The name ‘Huslia’ comes from the Denaakk’e name for the Huslia River – Hø¬yekk’etno’ which means, ‘river with a steep bank’. The Denaakk’e name of the village itself is Ts’aateyhdenaadekk’onh Denh which means, ‘place where a forest fire burned out to the river on the hill’. It is located 254 airmiles northwest of Fairbanks.
Most of the people now living in Huslia came originally from the Dolbi and Kateel areas at the turn of the century. They established a village at Cutt-Off. There was a problem with this site, though. Every spring there was flooding that would wash out people’s homes. Also, because of the constant dampness, there was a problem with diseases such as tuberculosis. So, in the 1940s the people moved their village to its present site on higher ground. Another reason for the move was that the State Department of Education was unwilling to put in a school until the village had been moved away from the flood danger. The post office was moved from Cutoff to Huslia in 1952. Huslia is part of the K’oyitlots’ina Corporation, which is a merging of Hughes, Huslia, Allakaket, and Alatna. The first school was established in Huslia in the late 1940’s.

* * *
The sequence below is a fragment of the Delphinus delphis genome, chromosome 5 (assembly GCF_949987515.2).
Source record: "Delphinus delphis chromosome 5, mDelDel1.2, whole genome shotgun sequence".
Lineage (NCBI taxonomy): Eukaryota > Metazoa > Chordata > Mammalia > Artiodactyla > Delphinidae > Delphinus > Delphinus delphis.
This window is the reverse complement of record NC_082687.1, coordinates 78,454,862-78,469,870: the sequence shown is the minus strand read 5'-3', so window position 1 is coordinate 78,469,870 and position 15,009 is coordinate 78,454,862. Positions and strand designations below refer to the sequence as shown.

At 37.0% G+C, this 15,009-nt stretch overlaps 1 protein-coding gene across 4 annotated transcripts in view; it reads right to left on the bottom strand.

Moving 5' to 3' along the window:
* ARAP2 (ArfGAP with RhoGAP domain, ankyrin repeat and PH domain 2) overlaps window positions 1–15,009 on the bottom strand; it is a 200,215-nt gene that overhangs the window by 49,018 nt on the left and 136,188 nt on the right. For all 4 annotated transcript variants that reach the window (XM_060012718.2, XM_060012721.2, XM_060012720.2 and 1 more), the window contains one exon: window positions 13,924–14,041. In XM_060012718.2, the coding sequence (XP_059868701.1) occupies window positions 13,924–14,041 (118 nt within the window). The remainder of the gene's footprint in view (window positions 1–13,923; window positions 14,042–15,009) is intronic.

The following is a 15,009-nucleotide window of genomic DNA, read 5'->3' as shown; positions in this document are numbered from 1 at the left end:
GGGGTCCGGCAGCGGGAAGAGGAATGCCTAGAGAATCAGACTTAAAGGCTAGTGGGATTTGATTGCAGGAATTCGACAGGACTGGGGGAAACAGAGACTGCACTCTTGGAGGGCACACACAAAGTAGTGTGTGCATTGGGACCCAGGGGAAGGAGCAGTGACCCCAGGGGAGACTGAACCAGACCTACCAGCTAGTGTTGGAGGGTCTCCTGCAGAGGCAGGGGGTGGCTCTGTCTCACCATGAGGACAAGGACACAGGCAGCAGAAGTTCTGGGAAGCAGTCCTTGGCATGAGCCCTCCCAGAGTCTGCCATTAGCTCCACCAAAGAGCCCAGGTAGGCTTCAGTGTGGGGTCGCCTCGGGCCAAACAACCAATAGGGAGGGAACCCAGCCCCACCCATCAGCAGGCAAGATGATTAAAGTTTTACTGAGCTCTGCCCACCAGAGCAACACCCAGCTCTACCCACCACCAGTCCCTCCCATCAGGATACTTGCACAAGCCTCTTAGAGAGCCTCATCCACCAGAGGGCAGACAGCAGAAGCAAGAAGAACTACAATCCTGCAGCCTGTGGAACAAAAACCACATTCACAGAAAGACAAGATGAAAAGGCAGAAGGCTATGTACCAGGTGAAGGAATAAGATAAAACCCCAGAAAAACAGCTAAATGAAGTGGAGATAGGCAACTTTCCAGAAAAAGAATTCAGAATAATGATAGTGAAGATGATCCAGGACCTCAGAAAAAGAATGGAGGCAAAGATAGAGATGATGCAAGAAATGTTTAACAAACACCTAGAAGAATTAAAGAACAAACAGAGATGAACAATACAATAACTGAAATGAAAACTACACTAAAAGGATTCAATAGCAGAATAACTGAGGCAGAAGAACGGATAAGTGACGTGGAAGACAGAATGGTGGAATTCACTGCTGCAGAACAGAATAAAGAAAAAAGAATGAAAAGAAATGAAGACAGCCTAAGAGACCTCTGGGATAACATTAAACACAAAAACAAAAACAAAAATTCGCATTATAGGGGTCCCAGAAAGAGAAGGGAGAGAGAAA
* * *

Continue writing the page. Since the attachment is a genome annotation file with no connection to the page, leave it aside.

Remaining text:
Huslia has grown a lot in recent years. The village has its own Native corporation. A cooperative store was formed in the 1960s by Native people to meet the needs of the growing town. The people of Huslia are known as a politically active, highly motivated group. Huslia women are famous for being very hard-working and independent. Some have built their own houses and go hunting for big game on their own.
Huslia is also known as the dog-mushing capital of Alaska. Some of the most famous dog mushers from Huslia are: Bobby Vent, Jimmy Huntington, Cue Bifelt, Bergman Sam, and George Attla, about whom a movie, Spirit of the Wind, was produced. (Rose Ambrose of Huslia was one of the starring acresses in this movie)
Well-known people from Huslia include: John Sackett, Alaska State Senator; Catherine Attla, well-known for her story-telling and for her work in presering Native culture; Chief Henry, famous for his story-telling and his knowledge of Athabascan traditions; Eliza Jones, linguist active in Native language work; Herbie Vent, well-known singer and composer who has recorded two collections of contemporary songs about village life.
YKSD Biography Series: Edwin Simon